Article VI Blog

"Religion, Politics, the Presidency: Commentary by a Mormon, an Evangelical, and an Orthodox Christian"

United States Constitution — Article VI:

"No religious test shall ever be required as a qualification to any office or public trust under the United States."

  • Thank you, Mr. Romney

    Posted by: JMReynolds at 10:48 am, August 28th 2012     &mdash      Comment on this post »

    Mr. Romney will soon be the nominee of my party, an honor that eluded him four years ago and that his father never achieved.

    Outsiders think of running for President of the United States as a glamorous job, but Mr. Romney surely has given up more so far than he has gotten from the Grand Old Party.

    First, Mr. Romney did not need to run for office to have a good life. He is at the age when men in his position think of retiring. He is a wealthy, healthy man that turned his attention to public service following the example of his father and the Father of our Country: George Washington. This is surely a commendable thing.

    Second, Mr. Romney’s immediate award for service was abuse. President Obama and former President George W. Bush were examples of the kind of abuse he could expect. Mr. Obama has been denied his birthplace, been the subject of racist attacks, and called “antichrist.” Mr. Bush was compared to Hitler, had his faith questioned, and was compared to a chimp. Mr. Romney knew that he would go from collecting philanthropic awards at adoring “roasts” to this sort of attack.

    In a Republic, this is not altogether unhealthy, we put no trust in princes, but a successful man cannot enjoy it.

    Third, Romney picked Mr. Ryan as his force presidential level appointment. He picked a man to help him govern and not just to win an election. Mr. Romney is a leader unafraid of strong people who might overshadow him. Like William McKinley with Theodore Roosevelt, Mr. Romney was aware of the fact that many delegates and voters will prefer Mr. Ryan to him, but Romney has the self-confidence to know if he wins, then he will be President.

    By picking Ryan, Mr. Romney presents Americans with a real choice in this election.

    Fourth, I am thankful that as we have learned about Mr. Romney’s finances, we have been set an example of generosity. From classical times, a good leader was expected to be magnanimous. Romney is. He reminds me to do better.

    Finally, Mr. Romney has forced me to learn more about his church. He knew the hostility and bigotry that Mormons have historically faced. Americans murdered the founder of his faith, after all. And yet, he has been a nearly-perfect representative of how a good American negotiates the tension between faith and patriotism. He has spoken eloquently and well on faith and government in a way far superior to President Kennedy.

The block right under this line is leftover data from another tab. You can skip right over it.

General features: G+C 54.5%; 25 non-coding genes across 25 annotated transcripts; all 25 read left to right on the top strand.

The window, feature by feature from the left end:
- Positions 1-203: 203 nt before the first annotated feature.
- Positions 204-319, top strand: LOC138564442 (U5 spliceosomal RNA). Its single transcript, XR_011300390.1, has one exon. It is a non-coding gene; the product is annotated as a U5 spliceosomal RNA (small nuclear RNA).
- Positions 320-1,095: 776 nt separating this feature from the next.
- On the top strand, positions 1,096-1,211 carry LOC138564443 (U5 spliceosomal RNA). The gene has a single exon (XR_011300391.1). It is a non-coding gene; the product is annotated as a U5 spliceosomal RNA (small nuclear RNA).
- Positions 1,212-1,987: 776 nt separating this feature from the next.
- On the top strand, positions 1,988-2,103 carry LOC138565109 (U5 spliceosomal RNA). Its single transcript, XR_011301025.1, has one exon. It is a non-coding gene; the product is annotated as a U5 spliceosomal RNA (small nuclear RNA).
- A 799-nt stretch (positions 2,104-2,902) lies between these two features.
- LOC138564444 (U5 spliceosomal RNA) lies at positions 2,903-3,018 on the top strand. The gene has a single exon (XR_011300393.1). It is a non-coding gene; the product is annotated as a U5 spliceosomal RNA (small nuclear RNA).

He hasn’t left his Mormon values at the voting booth door. He is forcing American bigots to stop standing in front of the door of the White House.

    Whatever the outcome, Mr. Romney is running a race that should Americans proud that he will be honored with the same nomination as Lincoln, Roosevelt, and Reagan.


    Posted in Electability | Comment on this post » | Print this post Print this post | Email This Post Email This Post

    Romney-Ryan: The Mormon-Catholic ticket

    Posted by: Lowell Brown at 06:46 am, August 11th 2012     &mdash      2 Comments »

    Jeff Greenfield appears to be the first to note this factoid:

    Ryan only 2nd Catholic ever on GOP national ticket (Wm. Miller, ’64, only other one).

    That Ryan’s faith came up pretty much as an afterthought is significant in itself.

    BONUS: Romneys’s “Be Not Afraid” ad.


    Posted in Electability, Political Strategy, Prejudice, Religious Bigotry, Uncategorized | 2 Comments » | Print this post Print this post | Email This Post Email This Post

    Romney Triumphant

    Posted by: JMReynolds at 12:01 am, May 14th 2012     &mdash      1 Comment »

    This weekend Mitt Romney won the presidency, because he won the hearts and minds of  a majority of Americans. If you are in the sizable minority immune to his message, you will not understand this, but in the hills of West Virginia, in upstate Michigan, and in rural Nevada they will get it.

    They may not know it yet, but the man who spoke at Liberty University is the man Evangelicals have awaited. He was honest, he was plain, he was a gentleman. He did not pretend to agree with the theology of the Liberty University audience, but the crowd there knows their Bible and they know that a God who can anoint the Persian Cyrus can find his man any place.

    And Romney, or at least his speech writer, was on point. He did not fall for the latest shiny distraction of the Obama campaign, but laid out the essential differences. Romney stands with Liberty for the future. There is no future in adopting ancient decadence sped up with technology. There is no victory in growing angry and merely reacting with the slogans of past campaigns.

    Some media did not understand his message. They wanted the Governor to fixate on one issue, but Romney is not a hater. He is an American,  so he is happy to see people left alone, but unwilling to change the Constitution and our heritage lightly or because of one generation’s claims. Romney likes Christian morality.

    Many Americans have seen the future President Obama has painted and have decided: “No thank you.” Governor Romney suggested an alternate view at Liberty and the forty-six percent that voted for John McCain will be behind him with a large chunk of the middle that gave the President a chance.

    Decent men will not lightly abandon a good man like President Obama, but a majority will vote him out of office if he fails. Romney is pressing the case that he is failing. Americans develop dispositions based on the economy, but they vote their consciences.

    The economy has made them surly, but Romney refused to play to their fears. At Liberty, he appealed to the better angels within us.

    Mitt Romney only needs Evangelicals to come home, moderates to trust him, and the base to give him a chance. Mitt Romney in Lynchburg showed the capacity to do all three. He  did not ignore difference, but stressed common ground with the vast Evangelical plurality. He is a moderate man by nature and expressed his views without rancor and he appealed to the grandness of the Grand Old Party.